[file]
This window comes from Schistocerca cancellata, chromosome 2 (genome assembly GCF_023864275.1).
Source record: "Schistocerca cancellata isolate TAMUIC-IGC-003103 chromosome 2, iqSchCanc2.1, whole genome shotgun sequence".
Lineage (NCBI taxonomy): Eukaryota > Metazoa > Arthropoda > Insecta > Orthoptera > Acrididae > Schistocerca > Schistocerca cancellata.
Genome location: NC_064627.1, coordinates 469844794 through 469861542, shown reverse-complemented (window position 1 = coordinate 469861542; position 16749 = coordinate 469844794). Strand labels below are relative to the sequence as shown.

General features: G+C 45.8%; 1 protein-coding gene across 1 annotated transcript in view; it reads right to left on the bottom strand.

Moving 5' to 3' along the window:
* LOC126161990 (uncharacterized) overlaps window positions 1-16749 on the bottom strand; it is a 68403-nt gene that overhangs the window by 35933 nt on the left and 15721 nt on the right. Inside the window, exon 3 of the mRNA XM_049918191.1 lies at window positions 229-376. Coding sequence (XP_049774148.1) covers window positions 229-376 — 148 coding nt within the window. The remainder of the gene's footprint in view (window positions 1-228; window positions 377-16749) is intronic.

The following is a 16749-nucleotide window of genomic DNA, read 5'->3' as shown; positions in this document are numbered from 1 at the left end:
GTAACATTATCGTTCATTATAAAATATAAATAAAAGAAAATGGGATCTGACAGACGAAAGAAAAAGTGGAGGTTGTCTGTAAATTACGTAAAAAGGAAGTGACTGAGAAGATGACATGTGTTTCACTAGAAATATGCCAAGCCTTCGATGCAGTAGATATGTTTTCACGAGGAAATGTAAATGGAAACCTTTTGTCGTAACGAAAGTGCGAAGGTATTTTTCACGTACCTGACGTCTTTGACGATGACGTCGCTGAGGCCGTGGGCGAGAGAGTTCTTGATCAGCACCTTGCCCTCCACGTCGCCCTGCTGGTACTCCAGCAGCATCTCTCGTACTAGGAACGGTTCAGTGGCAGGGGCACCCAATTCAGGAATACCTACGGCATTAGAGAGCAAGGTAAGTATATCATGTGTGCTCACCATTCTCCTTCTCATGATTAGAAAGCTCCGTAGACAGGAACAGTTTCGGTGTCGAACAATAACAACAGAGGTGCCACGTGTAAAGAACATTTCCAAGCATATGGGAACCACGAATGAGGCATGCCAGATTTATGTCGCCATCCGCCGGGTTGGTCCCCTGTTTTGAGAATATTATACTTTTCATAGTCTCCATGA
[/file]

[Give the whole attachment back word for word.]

This window comes from Schistocerca cancellata, chromosome 2 (genome assembly GCF_023864275.1).
Source record: "Schistocerca cancellata isolate TAMUIC-IGC-003103 chromosome 2, iqSchCanc2.1, whole genome shotgun sequence".
Lineage (NCBI taxonomy): Eukaryota > Metazoa > Arthropoda > Insecta > Orthoptera > Acrididae > Schistocerca > Schistocerca cancellata.
Genome location: NC_064627.1, coordinates 469844794 through 469861542, shown reverse-complemented (window position 1 = coordinate 469861542; position 16749 = coordinate 469844794). Strand labels below are relative to the sequence as shown.

General features: G+C 45.8%; 1 protein-coding gene across 1 annotated transcript in view; it reads right to left on the bottom strand.

Moving 5' to 3' along the window:
* LOC126161990 (uncharacterized) overlaps window positions 1-16749 on the bottom strand; it is a 68403-nt gene that overhangs the window by 35933 nt on the left and 15721 nt on the right. Inside the window, exon 3 of the mRNA XM_049918191.1 lies at window positions 229-376. Coding sequence (XP_049774148.1) covers window positions 229-376 — 148 coding nt within the window. The remainder of the gene's footprint in view (window positions 1-228; window positions 377-16749) is intronic.

The following is a 16749-nucleotide window of genomic DNA, read 5'->3' as shown; positions in this document are numbered from 1 at the left end:
GTAACATTATCGTTCATTATAAAATATAAATAAAAGAAAATGGGATCTGACAGACGAAAGAAAAAGTGGAGGTTGTCTGTAAATTACGTAAAAAGGAAGTGACTGAGAAGATGACATGTGTTTCACTAGAAATATGCCAAGCCTTCGATGCAGTAGATATGTTTTCACGAGGAAATGTAAATGGAAACCTTTTGTCGTAACGAAAGTGCGAAGGTATTTTTCACGTACCTGACGTCTTTGACGATGACGTCGCTGAGGCCGTGGGCGAGAGAGTTCTTGATCAGCACCTTGCCCTCCACGTCGCCCTGCTGGTACTCCAGCAGCATCTCTCGTACTAGGAACGGTTCAGTGGCAGGGGCACCCAATTCAGGAATACCTACGGCATTAGAGAGCAAGGTAAGTATATCATGTGTGCTCACCATTCTCCTTCTCATGATTAGAAAGCTCCGTAGACAGGAACAGTTTCGGTGTCGAACAATAACAACAGAGGTGCCACGTGTAAAGAACATTTCCAAGCATATGGGAACCACGAATGAGGCATGCCAGATTTATGTCGCCATCCGCCGGGTTGGTCCCCTGTTTTGAGAATATTATACTTTTCATAGTCTCCATGA